Vietnam Traveling Memorial Wall Manager Doc Russo said he is honored to be in Guilford. “We travel the eastern half of the country with this wall from April to November of every year and I love going to the little towns,” he said.

Russo asked all Vietnam veterans to raise their hands, for a round of applause, and then similar thanks were given to veterans of more recent eras and first responders.

Observer photo/Stuart Hedstrom
LEAD IN PRAYER — Tom Goulette leads a prayer remembering those whose names are on the Vietnam Traveling Memorial Wall as well as all those who have served.

“People ask me why I do what I do and I have my personal reasons,” Russo said.

He said the Vietnam Traveling Memorial Wall was brought to a small town in Virginia for display on the high school campus. Next door an elderly lady, he dubbed “Grandma”, sat on her porch rocking chair for most of the time.

On the final day “Grandma” came over and thanked Russo for bringing the Wall to her town. She grabbed him by the shirt and brought Russo to the east end. Pointing at a name “Grandma” said, “This is the first time in 47 years my son has been home.”

“I don’t need more reason than that,” he said.

Observer photo/Stuart Hedstrom
WALL MANAGER — Vietnam Traveling Memorial Wall Manager Doc Russo speaks to the audience during the July 2 opening ceremony in Guilford.

Representatives from the offices of U.S. Sen. Sen. Susan Collins, R-Maine and U.S. Sen. Angus King, I-Maine both shared remarks from the state’s two senators before U.S. Department of Veteran Affairs Regional Office Executive Director Jennifer Bover spoke.

Bover said the veteran service center processes claims for mental or physical conditions or illness linked to service or aggravated by time in service. Veteran readiness and employment programs also can help with education and employment and with those with more severe injuries help with independent living.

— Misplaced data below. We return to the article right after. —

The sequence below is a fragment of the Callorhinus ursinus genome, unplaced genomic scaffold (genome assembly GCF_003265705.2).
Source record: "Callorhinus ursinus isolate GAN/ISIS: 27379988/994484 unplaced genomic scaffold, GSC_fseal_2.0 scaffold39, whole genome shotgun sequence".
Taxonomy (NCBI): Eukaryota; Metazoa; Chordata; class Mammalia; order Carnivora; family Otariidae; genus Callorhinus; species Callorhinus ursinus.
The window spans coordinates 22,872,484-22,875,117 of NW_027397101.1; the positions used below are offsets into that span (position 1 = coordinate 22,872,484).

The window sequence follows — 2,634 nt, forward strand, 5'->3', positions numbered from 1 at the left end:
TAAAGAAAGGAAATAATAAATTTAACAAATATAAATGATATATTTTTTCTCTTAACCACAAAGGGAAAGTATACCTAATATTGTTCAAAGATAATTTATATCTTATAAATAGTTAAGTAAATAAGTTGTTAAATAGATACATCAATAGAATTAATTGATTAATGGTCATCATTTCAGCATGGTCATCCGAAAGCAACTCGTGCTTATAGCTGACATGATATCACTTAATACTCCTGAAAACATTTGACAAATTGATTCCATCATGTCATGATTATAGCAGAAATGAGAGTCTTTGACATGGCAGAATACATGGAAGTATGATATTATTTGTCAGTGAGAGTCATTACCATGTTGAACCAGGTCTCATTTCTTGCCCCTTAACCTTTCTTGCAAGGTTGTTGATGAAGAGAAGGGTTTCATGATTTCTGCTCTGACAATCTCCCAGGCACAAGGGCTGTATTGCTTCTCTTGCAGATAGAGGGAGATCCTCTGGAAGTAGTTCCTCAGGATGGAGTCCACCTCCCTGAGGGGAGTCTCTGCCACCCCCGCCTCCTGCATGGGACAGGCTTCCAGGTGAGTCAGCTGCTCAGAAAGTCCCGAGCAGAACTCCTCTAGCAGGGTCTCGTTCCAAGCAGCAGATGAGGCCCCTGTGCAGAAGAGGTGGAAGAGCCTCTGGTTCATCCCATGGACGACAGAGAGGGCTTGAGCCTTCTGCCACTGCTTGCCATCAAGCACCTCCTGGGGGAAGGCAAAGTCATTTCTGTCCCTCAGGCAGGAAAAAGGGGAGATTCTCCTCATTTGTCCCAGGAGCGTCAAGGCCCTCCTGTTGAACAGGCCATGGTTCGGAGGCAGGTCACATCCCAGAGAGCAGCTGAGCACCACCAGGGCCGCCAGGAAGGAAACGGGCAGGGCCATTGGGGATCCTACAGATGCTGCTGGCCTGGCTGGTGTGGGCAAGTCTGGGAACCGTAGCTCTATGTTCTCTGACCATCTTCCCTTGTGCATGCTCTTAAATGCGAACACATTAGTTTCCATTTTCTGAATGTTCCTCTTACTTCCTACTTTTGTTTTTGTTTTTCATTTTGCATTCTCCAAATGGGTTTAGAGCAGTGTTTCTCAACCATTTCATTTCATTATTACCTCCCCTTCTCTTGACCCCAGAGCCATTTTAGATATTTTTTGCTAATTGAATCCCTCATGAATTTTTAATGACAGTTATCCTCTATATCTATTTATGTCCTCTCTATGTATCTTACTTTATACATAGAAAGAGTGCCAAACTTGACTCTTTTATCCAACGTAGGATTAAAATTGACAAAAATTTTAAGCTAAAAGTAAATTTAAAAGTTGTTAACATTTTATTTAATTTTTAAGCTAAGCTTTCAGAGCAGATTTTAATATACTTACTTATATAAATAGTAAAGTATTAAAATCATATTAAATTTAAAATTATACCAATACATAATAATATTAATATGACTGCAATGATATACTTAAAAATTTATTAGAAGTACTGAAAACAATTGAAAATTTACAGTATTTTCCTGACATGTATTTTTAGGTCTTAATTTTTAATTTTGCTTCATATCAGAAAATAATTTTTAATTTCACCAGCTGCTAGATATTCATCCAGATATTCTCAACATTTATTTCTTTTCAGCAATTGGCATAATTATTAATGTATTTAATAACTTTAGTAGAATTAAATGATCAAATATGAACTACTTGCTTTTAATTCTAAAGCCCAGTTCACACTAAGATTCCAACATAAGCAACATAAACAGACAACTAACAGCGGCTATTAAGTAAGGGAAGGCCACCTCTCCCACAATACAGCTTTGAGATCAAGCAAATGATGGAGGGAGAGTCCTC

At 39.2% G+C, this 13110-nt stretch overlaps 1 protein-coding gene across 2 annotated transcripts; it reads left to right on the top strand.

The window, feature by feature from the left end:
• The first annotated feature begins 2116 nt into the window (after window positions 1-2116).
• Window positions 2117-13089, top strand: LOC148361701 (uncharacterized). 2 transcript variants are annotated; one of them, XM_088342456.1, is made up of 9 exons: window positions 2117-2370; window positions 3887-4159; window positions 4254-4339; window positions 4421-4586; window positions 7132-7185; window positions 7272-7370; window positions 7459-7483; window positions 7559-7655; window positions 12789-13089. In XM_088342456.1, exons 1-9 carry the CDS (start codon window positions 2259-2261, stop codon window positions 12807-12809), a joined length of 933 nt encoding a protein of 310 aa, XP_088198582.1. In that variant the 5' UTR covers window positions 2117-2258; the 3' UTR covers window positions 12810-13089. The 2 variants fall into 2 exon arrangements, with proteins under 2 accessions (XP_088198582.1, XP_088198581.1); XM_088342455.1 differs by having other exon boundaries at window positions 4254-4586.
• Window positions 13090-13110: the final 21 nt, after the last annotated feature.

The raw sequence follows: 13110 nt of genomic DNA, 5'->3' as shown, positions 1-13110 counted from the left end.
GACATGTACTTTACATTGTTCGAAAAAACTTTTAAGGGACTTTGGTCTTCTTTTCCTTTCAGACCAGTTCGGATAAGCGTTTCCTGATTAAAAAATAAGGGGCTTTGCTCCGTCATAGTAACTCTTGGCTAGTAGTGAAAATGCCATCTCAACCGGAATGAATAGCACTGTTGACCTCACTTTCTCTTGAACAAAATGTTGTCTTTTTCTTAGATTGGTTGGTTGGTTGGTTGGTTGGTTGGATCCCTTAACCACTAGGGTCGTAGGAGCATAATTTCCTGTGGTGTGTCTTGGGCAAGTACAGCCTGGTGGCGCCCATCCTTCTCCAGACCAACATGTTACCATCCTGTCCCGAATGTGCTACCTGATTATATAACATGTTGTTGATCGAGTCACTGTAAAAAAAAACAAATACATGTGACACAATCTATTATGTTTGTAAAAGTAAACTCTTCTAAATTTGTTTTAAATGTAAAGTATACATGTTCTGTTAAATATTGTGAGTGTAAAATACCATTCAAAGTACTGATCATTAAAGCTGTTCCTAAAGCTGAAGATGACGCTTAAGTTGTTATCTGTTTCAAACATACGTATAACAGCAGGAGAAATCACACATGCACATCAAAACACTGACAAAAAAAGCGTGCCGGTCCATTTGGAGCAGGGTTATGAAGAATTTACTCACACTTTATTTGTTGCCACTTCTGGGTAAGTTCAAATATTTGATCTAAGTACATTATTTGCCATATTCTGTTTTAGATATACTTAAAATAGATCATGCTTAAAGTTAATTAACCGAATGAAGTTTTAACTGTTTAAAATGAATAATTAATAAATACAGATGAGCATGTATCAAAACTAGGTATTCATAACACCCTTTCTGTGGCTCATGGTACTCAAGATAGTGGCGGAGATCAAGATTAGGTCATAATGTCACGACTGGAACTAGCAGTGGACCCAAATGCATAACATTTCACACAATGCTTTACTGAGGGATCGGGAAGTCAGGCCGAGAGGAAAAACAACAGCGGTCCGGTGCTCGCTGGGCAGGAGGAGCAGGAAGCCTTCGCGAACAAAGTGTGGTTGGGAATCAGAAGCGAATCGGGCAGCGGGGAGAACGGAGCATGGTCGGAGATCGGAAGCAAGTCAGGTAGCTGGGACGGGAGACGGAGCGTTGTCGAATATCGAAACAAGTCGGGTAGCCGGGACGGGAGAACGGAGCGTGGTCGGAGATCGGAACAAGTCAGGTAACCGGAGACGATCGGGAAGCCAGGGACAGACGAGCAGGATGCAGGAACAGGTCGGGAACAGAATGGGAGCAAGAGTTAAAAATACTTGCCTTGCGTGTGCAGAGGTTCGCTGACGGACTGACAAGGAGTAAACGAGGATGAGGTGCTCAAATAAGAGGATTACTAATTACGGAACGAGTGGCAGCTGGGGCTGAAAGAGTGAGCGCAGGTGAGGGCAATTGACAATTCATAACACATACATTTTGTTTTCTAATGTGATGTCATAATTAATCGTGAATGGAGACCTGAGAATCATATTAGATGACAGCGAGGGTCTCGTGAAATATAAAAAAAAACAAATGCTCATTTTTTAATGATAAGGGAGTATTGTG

Sixty percent of the regional office staff are veterans themselves and Bouver said two were there that evening to help.

“It is our sincere desire to reach every veteran and survivor in Maine to ensure they are receiving the benefits they have earned,” she said.

Bouver said her late uncle was a U.S. Army veteran of Vietnam. He decided to not file any claims with the VA, feeling he was better off than most, until learning he had Stage 4 prostate cancer related to Agent Orange exposure. 

Having been with the VA for several years by then, Bouver said she told her uncle that if something happened to him then his wife would be taken care of and this led to him having paperwork filed thanks to his niece’s assistance.

“This is the type of service we provide to all veterans if they need this level of help,” Bouver said. “I work every single day to the best I can to serve veterans and survivors, to ensure they receive the benefits they have earned. My staff does the same thing, in fact I tell them if they remember nothing else of anything I say, to remember customer service.”

“Do not let the names listed on this wall be for naught, you are still here to honor them and receive the benefits you have earned,” she said.

Zimmerman closed the opening ceremony by mentioning the 18 sponsors and all the volunteers. “It’s going to be a great week, no rain in sight, now I declare the Wall open,” he said.